10 Basic Capoeira movements for beginners

Most Capoeira schools have a list of movements that they would consider basic to the art.

Ginga

[jin-ga] Swing

Every martial art uses stances. The Ginga is a moving base that allows the practitioners to strike and evade In Capoeira the stance is fluid and moves between two main positions. These are the base and parallel. In general, Capoeira schools teach the ginga as constant transition between these two positions. As the students progresses, they will learn variations to the ginga that they can use. During the first few months of practicing Capoeira, you want to get comfortable doing the Ginga.

How to Ginga

The Ginga is broken up into two parts. The Base and Parallel. To enter the base, step back with one leg and raise the forearm on the same side to protect your face. Lean forward slightly. This is the base.

From the base, step laterally with the back leg. Here, you should be squatting slightly with your feet slightly more than shoulder width apart. This is the parallel position.

If you step back with the opposite leg and switch your arms, you’ll be in the base on the opposite side. At its most basic, the Ginga is the movement between these two positions. There are many variations to the Ginga, however when you’re getting started, this basic pattern is important to master.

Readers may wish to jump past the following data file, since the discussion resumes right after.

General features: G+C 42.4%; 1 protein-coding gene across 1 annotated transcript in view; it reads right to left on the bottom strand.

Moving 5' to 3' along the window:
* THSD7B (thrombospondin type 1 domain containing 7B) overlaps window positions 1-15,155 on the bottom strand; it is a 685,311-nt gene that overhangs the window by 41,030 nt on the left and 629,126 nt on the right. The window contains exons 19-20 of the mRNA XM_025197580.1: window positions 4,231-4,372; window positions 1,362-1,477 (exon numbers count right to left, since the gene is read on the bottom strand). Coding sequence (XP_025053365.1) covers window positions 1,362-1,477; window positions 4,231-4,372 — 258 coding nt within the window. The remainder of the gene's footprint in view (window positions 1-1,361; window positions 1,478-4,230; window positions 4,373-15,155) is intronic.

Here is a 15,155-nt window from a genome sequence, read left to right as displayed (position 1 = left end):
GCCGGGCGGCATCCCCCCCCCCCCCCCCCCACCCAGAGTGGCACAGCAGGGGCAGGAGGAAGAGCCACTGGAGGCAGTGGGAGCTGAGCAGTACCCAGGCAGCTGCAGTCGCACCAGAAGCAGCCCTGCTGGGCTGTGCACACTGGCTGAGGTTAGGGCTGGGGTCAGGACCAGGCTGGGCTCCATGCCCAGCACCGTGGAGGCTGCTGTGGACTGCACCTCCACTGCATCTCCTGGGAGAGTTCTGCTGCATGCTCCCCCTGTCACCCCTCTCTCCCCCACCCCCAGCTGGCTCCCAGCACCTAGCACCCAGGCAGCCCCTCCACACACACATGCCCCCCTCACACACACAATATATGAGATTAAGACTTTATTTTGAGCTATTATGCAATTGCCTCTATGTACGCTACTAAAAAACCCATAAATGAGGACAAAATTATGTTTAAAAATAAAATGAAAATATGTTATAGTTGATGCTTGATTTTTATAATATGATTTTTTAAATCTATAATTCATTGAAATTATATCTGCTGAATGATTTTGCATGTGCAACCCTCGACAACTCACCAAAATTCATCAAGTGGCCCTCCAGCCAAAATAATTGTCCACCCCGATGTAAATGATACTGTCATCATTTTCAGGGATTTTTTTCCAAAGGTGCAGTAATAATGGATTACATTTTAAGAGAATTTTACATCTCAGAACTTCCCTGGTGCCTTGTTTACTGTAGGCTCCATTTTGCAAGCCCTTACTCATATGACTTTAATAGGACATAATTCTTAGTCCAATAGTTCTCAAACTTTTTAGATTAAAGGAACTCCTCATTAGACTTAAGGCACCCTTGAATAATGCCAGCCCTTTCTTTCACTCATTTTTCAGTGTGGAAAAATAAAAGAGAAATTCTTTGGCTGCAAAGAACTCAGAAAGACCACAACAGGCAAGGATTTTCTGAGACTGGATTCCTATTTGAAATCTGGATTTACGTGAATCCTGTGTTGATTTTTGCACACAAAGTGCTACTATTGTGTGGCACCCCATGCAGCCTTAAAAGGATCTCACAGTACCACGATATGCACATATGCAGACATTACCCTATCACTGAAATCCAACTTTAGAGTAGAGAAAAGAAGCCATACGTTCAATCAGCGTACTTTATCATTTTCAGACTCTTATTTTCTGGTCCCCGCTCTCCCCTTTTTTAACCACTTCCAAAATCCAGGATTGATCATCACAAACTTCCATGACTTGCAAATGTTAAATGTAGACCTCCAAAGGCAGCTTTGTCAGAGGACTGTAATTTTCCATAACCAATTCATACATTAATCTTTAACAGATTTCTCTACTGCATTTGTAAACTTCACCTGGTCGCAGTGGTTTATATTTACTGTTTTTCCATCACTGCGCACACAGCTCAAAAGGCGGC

Esquiva

[es-ki-va] Dodge

Esquivar in Portuguese means “to dodge”. In many martial arts, blocking is the primary defensive option. Blocks are also used in Capoeira, however the most common response to a strike is to dodge. Dodges avoid grappling and give excellent opportunities to counter with a strike of your own. They also make the game of Capoeira much more fluid, encouraging fluid and continuous movement.

How to Esquiva

There are three esquivas that are most fundamental to Capoeira.

  1. Esquiva lateral – Starting from the parallel position, squat as if into a chair. Lean your chest into your knee. Cover your face with your hand and forearm. Keep your elbow parallel to the ground.
  1. Esquiva Baixa – From the base position, take a small step back with your back leg. Squat down with your weight on the front leg. Optionally, place the hand not covering you face onto the floor. Make sure to use your entire palm.
  1. Esquiva Atras – From the base, twist 90 degrees towards your raised hand. Squat as if into a chair and lean towards your back leg. Extend the arm to parry any incoming attacks and gauge distance.

Meia Lua de Frente

[May-ah loo-ah jee french] Half moon from the front

Meia lua de frente is genally the first round kick you will learn in Capoeira. It is the simplest round kick to perform. In other martial arts, this kick is called a crescent kick because of its movements from the outside to the inside making a crescent moon shape.